As we were only in Kraków for a couple of days before flying home from Warsaw, we dedicated one day to going to Auschwitz and arranged a tour through a company at the train station. They offer tours all over the city centre and in hostels, so it’s easy to compare prices when you get there and decide which one suits you best. We opted to go there on a Sunday as we knew everything else would be quiet and wanted to dedicate a sombre day to it.

         The camp is quite far out the city centre so we were glad we didn’t try to venture there ourselves, and having a pre-arranged tour guide at the museum was useful, although slightly rushed. We didn’t really have enough time to look at all the artefacts and weren’t as emotionally affected as we thought we would be, as it was quite busy and felt like we were being herded like cattle at times from place to place. I think the thing that most sticks with me was just how bleak and desolate the area was – it was so quiet as if no wildlife such as birds had returned to inhabit it yet. The camp grounds expand over a large area but the amount of people who were housed there is unimaginable. Also – the cold – it was the beginning of winter so it was only about 0 or -1 degrees but it felt so different to English cold weather, we were absolutely frozen in multiple layers and I can’t understand how people were working in -40 degrees wearing nightshirts. It was really important to us to go there though, and I am glad we did, as even though we knew a lot of the history prior to arrival, you can’t comprehend it until you see it for yourself. Especially the rooms filled with shoes, suitcases and human hair.We finished that evening with a really nice dinner in a traditional taverna and discussed what we thought about the day, which was quite a comforting adjustment to going back to our normal lives!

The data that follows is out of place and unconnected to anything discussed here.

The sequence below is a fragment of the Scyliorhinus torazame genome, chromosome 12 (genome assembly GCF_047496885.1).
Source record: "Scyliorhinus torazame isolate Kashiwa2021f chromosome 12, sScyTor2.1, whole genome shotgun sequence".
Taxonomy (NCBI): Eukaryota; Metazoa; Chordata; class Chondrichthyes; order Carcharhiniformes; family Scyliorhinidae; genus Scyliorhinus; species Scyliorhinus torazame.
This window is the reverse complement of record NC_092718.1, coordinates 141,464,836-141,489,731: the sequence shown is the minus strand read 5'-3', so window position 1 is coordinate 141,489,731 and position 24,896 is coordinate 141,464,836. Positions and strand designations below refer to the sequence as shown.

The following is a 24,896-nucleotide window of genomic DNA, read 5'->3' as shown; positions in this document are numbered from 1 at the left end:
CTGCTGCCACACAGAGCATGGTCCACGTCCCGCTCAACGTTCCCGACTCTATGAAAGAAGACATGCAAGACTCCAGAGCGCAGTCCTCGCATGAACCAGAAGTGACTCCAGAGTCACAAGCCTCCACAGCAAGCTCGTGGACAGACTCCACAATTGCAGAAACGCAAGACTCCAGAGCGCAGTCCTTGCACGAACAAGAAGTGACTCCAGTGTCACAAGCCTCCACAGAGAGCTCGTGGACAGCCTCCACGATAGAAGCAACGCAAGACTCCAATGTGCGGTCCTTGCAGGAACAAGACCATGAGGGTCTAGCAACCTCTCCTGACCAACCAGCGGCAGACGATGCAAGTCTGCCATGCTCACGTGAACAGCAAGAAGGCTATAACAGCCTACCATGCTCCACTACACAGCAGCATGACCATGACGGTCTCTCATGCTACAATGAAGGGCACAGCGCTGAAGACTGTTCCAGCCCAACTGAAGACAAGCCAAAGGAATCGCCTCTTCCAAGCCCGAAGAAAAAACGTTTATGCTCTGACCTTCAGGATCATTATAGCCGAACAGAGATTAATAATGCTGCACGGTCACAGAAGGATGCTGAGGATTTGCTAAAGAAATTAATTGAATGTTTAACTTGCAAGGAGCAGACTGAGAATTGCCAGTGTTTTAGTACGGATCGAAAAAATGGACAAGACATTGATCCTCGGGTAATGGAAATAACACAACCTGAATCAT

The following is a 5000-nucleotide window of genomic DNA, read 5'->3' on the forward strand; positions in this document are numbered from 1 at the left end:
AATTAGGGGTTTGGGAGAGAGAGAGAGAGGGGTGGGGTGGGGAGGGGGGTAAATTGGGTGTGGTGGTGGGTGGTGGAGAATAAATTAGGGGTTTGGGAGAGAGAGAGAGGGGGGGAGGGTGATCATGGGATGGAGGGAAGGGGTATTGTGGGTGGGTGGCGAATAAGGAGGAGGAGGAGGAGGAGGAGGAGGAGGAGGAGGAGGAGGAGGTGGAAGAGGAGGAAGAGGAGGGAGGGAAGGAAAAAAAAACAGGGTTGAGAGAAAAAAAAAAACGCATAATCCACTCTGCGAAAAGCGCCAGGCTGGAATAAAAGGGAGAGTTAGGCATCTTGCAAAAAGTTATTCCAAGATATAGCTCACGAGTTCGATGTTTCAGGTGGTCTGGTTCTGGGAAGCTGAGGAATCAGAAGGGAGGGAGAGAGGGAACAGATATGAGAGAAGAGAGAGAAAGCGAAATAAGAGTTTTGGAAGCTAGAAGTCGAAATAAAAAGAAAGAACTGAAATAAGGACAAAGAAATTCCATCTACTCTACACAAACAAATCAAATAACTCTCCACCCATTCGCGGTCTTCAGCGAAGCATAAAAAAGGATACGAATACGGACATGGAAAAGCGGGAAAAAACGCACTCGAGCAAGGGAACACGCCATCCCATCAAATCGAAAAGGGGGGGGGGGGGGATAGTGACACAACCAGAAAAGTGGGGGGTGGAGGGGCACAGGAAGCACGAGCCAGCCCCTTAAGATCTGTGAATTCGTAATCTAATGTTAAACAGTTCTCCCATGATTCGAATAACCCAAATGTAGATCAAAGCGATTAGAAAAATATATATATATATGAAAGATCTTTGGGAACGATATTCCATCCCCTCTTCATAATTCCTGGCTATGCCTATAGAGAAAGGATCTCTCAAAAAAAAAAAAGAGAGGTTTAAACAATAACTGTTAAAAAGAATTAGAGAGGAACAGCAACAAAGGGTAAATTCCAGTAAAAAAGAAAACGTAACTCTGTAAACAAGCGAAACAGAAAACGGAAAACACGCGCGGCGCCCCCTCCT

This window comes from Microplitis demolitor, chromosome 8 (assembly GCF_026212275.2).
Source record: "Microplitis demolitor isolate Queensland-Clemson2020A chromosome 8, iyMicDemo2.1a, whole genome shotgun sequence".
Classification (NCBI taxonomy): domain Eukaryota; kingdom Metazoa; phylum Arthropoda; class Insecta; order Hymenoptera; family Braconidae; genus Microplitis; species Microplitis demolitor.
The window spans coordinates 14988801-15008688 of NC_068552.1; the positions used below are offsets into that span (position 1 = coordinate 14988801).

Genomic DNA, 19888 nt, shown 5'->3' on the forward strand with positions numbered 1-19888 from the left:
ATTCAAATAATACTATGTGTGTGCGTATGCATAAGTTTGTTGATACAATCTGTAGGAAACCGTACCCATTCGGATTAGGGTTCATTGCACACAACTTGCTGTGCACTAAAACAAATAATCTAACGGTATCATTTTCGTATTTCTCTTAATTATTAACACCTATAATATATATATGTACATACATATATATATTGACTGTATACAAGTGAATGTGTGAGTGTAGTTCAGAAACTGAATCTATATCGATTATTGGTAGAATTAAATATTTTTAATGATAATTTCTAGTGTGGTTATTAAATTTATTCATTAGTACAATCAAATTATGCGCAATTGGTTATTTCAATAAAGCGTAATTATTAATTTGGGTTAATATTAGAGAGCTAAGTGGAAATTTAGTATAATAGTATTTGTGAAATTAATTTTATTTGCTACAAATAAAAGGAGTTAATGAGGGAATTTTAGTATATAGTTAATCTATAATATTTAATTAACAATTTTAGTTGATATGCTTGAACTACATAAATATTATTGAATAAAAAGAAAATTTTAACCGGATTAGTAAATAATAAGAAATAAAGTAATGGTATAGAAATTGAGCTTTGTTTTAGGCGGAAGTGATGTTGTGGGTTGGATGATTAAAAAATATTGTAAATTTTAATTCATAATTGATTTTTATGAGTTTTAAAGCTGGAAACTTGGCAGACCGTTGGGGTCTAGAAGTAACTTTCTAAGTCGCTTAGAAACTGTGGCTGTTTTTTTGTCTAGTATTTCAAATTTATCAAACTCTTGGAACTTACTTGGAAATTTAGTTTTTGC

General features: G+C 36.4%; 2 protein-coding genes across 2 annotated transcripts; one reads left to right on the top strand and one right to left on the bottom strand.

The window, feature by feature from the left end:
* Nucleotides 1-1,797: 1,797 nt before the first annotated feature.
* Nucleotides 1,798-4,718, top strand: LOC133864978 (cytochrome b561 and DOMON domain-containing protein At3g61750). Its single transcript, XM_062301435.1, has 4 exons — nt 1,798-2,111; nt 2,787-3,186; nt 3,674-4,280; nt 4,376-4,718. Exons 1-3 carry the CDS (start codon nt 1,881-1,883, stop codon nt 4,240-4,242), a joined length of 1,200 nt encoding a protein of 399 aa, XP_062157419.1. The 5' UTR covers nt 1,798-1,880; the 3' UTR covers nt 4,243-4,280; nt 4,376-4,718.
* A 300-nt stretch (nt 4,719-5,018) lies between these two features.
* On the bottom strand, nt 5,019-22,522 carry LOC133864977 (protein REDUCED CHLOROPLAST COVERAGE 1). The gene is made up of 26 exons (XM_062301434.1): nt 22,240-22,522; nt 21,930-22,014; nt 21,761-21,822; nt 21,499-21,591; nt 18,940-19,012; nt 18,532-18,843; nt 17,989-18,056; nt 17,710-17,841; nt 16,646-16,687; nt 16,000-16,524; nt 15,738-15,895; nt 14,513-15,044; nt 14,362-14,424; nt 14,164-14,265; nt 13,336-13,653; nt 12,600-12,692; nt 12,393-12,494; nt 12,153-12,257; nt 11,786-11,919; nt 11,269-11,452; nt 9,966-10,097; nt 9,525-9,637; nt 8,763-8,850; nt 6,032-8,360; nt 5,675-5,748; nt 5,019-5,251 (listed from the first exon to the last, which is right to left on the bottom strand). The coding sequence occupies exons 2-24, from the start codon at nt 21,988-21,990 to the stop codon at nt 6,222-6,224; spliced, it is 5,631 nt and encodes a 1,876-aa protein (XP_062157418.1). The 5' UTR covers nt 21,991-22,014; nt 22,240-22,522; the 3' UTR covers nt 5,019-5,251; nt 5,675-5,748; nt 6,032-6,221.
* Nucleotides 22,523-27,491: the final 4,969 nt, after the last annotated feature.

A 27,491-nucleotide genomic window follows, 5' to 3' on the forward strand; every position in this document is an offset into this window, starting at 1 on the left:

We planned to go down into the Salt Mines the next day (and annoyingly had pre-paid for this with our tour) but had to catch a train back to Warsaw for our flight so we missed this, but I know other people who have gone down and it’s apparently amazing – it’s still a working mine but the workers have made amazing carvings out of the salt, including a church they build underground! Instead of going down the mines, we went around the town centre again and went properly into Wawel Castle which was really beautiful and had great views over the city.

         I would definitely like to go back to Warsaw and Kraków in the summer as the cities really transform and become completely different places to explore.”